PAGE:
5 Boston Red Sox Players Who Are Proving Their Doubters Wrong
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At 41-27, the Boston Red Sox have been one of the biggest surprises in baseball this season as they put to rest the memories of their dismal 2012 season.
Currently sitting atop the AL East as co-owners of the second-best record in the majors, the Red Sox have done it with a nice mixture of hitting (leading the majors in runs scored by a healthy margin) and solid pitching (12th in MLB in ERA).
The major reason for their success this season has been the fact that players who many assumed would be fringe contributors at best have emerged as key cogs in the offense and pitching.
While players like Dustin Pedroia and David Ortiz have played as well as expected, others like Mike Carp were a question mark to even make the team, let alone be key factors.
Whether the Sox can maintain this pace all season is another story. For now, they are happy to ride their unexpected contributions and sit on top of their highly competitive division.
Here are five Red Sox players who are proving their doubters wrong.
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Perhaps nobody on the Red Sox roster has been doubted more his entire career than Daniel Nava.
His fairy-tale story has been pretty well told by now, but what is really the most amazing part of it has been his performance this season.
Considering that he was working out at first base in addition to the corner outfield spots in hopes of just making the team, the fact that Nava has been Boston's most reliably productive outfielder is nothing short of remarkable.
He is second on the team in OPS, home runs, runs scored and RBI, hitting in pretty much every spot in the lineup.
While it remains to be seen whether he can do it for the whole season (he’s already nearing a career high in single-season at bats), Nava’s success has sparked the best offense in the majors this season.
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You couldn’t get much lower in the opinion of Red Sox fans than John Lackey was before this season.
To be fair, a lot of the criticism was deserved. You can’t expect a pitcher like Lackey to make $15 million per season, put up a cumulative 5.26 ERA and not be detested.
However, the way Lackey has rebounded this season after sitting out 2012 following Tommy John surgery has been a huge boost to the Red Sox’s pitching staff.
The right-hander is throwing like he did as a member of the Los Angeles Angels, posting his best strikeout-per-nine-innings ratio rate since 2005 and his lowest ERA since 2007. The big question is if his surgically repaired elbow holds up for the grind of a 200-plus innings season, or if the Sox will purposefully try to get him rest during the year.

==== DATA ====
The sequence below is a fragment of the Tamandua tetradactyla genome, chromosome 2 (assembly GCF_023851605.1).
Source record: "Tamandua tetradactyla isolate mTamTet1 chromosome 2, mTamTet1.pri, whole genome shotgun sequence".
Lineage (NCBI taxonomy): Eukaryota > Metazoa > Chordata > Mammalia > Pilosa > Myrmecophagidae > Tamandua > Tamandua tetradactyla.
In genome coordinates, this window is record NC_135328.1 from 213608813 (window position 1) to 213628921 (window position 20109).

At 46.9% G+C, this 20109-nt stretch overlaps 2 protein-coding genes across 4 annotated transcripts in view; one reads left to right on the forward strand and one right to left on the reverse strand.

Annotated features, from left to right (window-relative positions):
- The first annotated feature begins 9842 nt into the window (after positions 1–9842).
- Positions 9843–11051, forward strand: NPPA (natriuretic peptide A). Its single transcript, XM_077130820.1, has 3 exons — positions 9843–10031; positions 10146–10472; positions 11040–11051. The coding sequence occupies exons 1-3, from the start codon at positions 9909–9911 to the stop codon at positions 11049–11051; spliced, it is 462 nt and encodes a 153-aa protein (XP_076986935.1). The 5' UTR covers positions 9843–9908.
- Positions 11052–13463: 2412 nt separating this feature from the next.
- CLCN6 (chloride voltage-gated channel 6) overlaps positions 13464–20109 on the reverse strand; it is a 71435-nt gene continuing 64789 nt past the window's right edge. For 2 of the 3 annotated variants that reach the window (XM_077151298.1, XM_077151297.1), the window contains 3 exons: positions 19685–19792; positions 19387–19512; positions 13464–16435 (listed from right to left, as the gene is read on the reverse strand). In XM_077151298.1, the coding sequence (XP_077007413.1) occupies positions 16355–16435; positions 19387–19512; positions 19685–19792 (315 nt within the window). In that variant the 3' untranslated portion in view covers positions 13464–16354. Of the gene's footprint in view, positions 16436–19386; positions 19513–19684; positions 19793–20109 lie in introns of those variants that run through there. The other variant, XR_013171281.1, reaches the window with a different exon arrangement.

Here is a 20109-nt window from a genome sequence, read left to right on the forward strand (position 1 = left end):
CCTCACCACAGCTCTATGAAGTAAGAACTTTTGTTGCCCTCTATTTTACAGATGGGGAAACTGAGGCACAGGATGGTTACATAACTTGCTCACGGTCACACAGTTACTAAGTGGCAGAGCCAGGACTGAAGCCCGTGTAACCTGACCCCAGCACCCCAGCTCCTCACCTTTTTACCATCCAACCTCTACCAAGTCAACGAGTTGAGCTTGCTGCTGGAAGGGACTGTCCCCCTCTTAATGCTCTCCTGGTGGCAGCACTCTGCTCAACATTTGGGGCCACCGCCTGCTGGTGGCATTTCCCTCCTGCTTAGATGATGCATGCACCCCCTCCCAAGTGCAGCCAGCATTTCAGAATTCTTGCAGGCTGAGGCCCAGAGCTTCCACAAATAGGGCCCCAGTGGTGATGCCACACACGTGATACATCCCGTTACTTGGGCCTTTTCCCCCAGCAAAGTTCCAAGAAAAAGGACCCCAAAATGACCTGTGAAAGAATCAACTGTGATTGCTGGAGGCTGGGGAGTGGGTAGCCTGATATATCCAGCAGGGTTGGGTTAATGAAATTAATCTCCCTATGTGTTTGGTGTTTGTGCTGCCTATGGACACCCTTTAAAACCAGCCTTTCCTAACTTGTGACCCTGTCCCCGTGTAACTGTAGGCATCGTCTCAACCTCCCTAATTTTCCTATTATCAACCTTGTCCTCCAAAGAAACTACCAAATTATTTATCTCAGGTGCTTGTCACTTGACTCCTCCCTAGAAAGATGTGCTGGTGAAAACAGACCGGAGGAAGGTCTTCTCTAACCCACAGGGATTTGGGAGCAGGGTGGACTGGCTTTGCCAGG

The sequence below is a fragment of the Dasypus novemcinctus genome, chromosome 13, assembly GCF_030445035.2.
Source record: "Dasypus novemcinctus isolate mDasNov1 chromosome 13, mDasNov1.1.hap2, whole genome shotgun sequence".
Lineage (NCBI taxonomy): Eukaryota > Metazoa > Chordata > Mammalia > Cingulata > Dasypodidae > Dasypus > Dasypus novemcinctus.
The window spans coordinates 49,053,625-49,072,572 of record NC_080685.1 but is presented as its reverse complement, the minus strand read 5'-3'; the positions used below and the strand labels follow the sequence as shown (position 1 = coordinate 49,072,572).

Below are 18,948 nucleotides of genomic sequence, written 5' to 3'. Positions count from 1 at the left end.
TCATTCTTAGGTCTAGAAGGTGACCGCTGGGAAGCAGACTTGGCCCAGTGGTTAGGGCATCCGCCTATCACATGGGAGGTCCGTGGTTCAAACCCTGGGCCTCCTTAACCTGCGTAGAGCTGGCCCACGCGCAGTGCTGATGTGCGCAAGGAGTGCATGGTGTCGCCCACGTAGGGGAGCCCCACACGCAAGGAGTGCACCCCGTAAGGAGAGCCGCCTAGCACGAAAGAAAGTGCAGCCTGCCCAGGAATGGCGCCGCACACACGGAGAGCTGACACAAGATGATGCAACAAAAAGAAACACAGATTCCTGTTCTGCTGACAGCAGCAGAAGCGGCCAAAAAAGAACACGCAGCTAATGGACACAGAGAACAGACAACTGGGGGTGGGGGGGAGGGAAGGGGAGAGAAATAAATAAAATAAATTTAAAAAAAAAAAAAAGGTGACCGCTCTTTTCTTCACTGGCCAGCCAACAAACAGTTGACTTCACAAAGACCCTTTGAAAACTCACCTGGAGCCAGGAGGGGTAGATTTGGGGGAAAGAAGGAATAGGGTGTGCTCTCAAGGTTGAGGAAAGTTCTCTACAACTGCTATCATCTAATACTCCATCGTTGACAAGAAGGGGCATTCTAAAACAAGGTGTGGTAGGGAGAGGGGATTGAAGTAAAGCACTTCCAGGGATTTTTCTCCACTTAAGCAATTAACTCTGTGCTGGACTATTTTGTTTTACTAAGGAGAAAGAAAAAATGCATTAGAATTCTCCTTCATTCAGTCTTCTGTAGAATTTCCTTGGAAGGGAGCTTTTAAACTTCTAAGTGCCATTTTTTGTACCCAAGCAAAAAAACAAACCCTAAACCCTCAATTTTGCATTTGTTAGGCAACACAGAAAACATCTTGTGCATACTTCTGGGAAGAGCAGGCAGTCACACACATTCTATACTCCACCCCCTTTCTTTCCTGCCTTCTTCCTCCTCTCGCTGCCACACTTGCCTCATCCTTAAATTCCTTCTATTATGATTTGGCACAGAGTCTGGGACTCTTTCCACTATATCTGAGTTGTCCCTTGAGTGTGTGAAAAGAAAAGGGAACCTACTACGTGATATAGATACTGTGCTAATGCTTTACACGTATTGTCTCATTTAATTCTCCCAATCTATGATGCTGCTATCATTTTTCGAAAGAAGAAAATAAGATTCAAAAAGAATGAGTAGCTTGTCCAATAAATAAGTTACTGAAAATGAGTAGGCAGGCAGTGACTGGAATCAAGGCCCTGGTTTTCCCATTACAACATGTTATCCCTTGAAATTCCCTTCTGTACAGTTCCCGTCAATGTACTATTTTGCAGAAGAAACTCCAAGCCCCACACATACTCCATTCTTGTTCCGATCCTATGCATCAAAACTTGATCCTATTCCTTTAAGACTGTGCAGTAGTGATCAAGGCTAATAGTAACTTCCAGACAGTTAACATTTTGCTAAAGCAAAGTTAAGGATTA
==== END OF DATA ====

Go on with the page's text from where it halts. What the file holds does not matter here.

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While injuries have reared their ugly head once again for the Sox’s closer, Andrew Bailey’s four-week stint on the DL will seem like little more than a mild inconvenience if he continues at his current pace.
Let’s not forget that this is a pitcher who began the year as a forgotten setup man for new closer Joel Hanrahan.
Bailey has responded with what may be the finest season of his career, striking out an amazing 12.8 hitters per nine innings to rank sixth among all relievers and fourth among closers. Since returning from the DL, he has allowed runs in just two of his eight appearances, and one of those was mop-up duty in a non-save situation.
So long as he can remain healthy, Bailey is a huge asset in the back end of the bullpen and, at least temporarily, will quell any fans' cries for the Sox to get a “real” closer.
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While his nagging upper-body injuries are a cause for concern, Clay Buchholz has proven that his breakout 2010 season was no aberration and that when healthy he can be a true front-line starter.
Even this season, Buchholz has had to prove himself in the wake of allegations that he used a spitball. However, since Blue Jays broadcaster Jack Morris made his baseless allegations against Buchholz and consequently apologized, according to Gordon Edes of ESPNBoston.com, the lanky right-hander has gone 3-0 with a 2.50 ERA.
Throw out his start immediately after all the media fury ensued, and his ERA has gone down to 1.87. Simply put, Buchholz has been the best pitcher in the AL this season.
As with most of these breakout stars, the issue is one of health. If he can shake his nagging shoulder woes and neck stiffness that have forced him to have several of his starts pushed back, Buchholz will be a leading candidate for the AL Cy Young Award.
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For the few of us who watched the 2012 Red Sox last September, there was not much to like about Jose Iglesias at the plate.
He looked totally overmatched, and no matter how many incredible plays he made at shortstop, it was impossible to ignore the fact that he could barely get the bat on the ball.
Nine months later, it seems as if Iglesias is not only the shortstop of the future for the Sox, but also could probably be the shortstop of the present.
While it’s a limited sample size, the fact that he’s hitting .449 and has a 1.071 OPS is impossible to ignore, and if Stephen Drew and/or Will Middlebrooks continue to struggle, the Sox will face increasing pressure to make Iglesias an everyday player.
Granted, some of Iglesias’ stats are misleading. He is hitting a ridiculous .523 for balls in play, which is a completely unsustainable number that will eventually correct itself. What can’t be denied is that he is driving the ball better than he ever has in his career, and has earned the right to keep getting at-bats until pitchers prove they can get him out.